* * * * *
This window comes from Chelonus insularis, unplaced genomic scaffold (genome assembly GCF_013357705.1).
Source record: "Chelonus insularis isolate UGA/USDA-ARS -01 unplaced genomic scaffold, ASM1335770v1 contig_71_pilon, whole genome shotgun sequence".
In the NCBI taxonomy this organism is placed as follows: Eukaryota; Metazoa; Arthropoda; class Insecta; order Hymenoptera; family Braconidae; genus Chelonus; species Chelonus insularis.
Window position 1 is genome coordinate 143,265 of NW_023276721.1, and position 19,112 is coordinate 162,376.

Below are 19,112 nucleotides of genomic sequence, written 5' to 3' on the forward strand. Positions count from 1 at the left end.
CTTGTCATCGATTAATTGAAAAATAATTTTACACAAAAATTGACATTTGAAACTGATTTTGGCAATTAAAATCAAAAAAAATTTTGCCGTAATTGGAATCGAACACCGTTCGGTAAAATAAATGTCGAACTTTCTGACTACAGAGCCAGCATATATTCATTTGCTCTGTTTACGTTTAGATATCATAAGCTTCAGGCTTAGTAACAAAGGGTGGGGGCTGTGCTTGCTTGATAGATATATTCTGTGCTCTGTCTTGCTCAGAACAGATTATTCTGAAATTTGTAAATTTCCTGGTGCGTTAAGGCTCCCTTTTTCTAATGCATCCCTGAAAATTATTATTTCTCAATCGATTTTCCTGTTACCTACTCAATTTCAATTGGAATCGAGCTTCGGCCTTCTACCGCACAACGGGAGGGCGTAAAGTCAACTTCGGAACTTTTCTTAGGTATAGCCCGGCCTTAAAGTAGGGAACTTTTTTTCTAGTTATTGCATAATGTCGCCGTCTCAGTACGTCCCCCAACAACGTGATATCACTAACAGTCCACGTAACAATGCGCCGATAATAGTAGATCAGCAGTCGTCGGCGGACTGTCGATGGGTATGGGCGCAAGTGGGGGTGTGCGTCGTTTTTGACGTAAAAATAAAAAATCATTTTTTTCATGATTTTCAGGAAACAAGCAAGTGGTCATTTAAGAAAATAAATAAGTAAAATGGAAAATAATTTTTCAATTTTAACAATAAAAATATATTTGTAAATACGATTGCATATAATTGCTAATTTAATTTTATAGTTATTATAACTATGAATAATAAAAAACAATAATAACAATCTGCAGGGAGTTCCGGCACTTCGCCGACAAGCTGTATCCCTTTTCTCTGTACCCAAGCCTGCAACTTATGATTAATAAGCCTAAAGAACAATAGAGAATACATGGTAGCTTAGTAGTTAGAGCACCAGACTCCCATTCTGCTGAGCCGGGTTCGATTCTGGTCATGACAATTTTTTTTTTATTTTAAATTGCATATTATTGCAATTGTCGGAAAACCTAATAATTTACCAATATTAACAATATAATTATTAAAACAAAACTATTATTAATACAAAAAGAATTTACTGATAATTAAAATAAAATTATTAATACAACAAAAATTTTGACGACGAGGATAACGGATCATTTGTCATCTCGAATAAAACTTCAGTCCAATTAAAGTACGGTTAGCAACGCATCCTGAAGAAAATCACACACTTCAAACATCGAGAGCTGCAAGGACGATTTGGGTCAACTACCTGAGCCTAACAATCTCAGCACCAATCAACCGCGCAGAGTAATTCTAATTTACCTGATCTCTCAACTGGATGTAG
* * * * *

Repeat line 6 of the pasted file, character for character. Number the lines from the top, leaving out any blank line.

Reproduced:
CTTGTCATCGATTAATTGAAAAATAATTTTACACAAAAATTGACATTTGAAACTGATTTTGGCAATTAAAATCAAAAAAAATTTTGCCGTAATTGGAATCGAACACCGTTCGGTAAAATAAATGTCGAACTTTCTGACTACAGAGCCAGCATATATTCATTTGCTCTGTTTACGTTTAGATATCATAAGCTTCAGGCTTAGTAACAAAGGGTGGGGGCTGTGCTTGCTTGATAGATATATTCTGTGCTCTGTCTTGCTCAGAACAGATTATTCTGAAATTTGTAAATTTCCTGGTGCGTTAAGGCTCCCTTTTTCTAATGCATCCCTGAAAATTATTATTTCTCAATCGATTTTCCTGTTACCTACTCAATTTCAATTGGAATCGAGCTTCGGCCTTCTACCGCACAACGGGAGGGCGTAAAGTCAACTTCGGAACTTTTCTTAGGTATAGCCCGGCCTTAAAGTAGGGAACTTTTTTTCTAGTTATTGCATAATGTCGCCGTCTCAGTACGTCCCCCAACAACGTGATATCACTAACAGTCCACGTAACAATGCGCCGATAATAGTAGATCAGCAGTCGTCGGCGGACTGTCGATGGGTATGGGCGCAAGTGGGGGTGTGCGTCGTTTTTGACGTAAAAATAAAAAATCATTTTTTTCATGATTTTCAGGAAACAAGCAAGTGGTCATTTAAGAAAATAAATAAGTAAAATGGAAAATAATTTTTCAATTTTAACAATAAAAATATATTTGTAAATACGATTGCATATAATTGCTAATTTAATTTTATAGTTATTATAACTATGAATAATAAAAAACAATAATAACAATCTGCAGGGAGTTCCGGCACTTCGCCGACAAGCTGTATCCCTTTTCTCTGTACCCAAGCCTGCAACTTATGATTAATAAGCCTAAAGAACAATAGAGAATACATGGTAGCTTAGTAGTTAGAGCACCAGACTCCCATTCTGCTGAGCCGGGTTCGATTCTGGTCATGACAATTTTTTTTTTATTTTAAATTGCATATTATTGCAATTGTCGGAAAACCTAATAATTTACCAATATTAACAATATAATTATTAAAACAAAACTATTATTAATACAAAAAGAATTTACTGATAATTAAAATAAAATTATTAATACAACAAAAATTTTGACGACGAGGATAACGGATCATTTGTCATCTCGAATAAAACTTCAGTCCAATTAAAGTACGGTTAGCAACGCATCCTGAAGAAAATCACACACTTCAAACATCGAGAGCTGCAAGGACGATTTGGGTCAACTACCTGAGCCTAACAATCTCAGCACCAATCAACCGCGCAGAGTAATTCTAATTTACCTGATCTCTCAACTGGATGTAG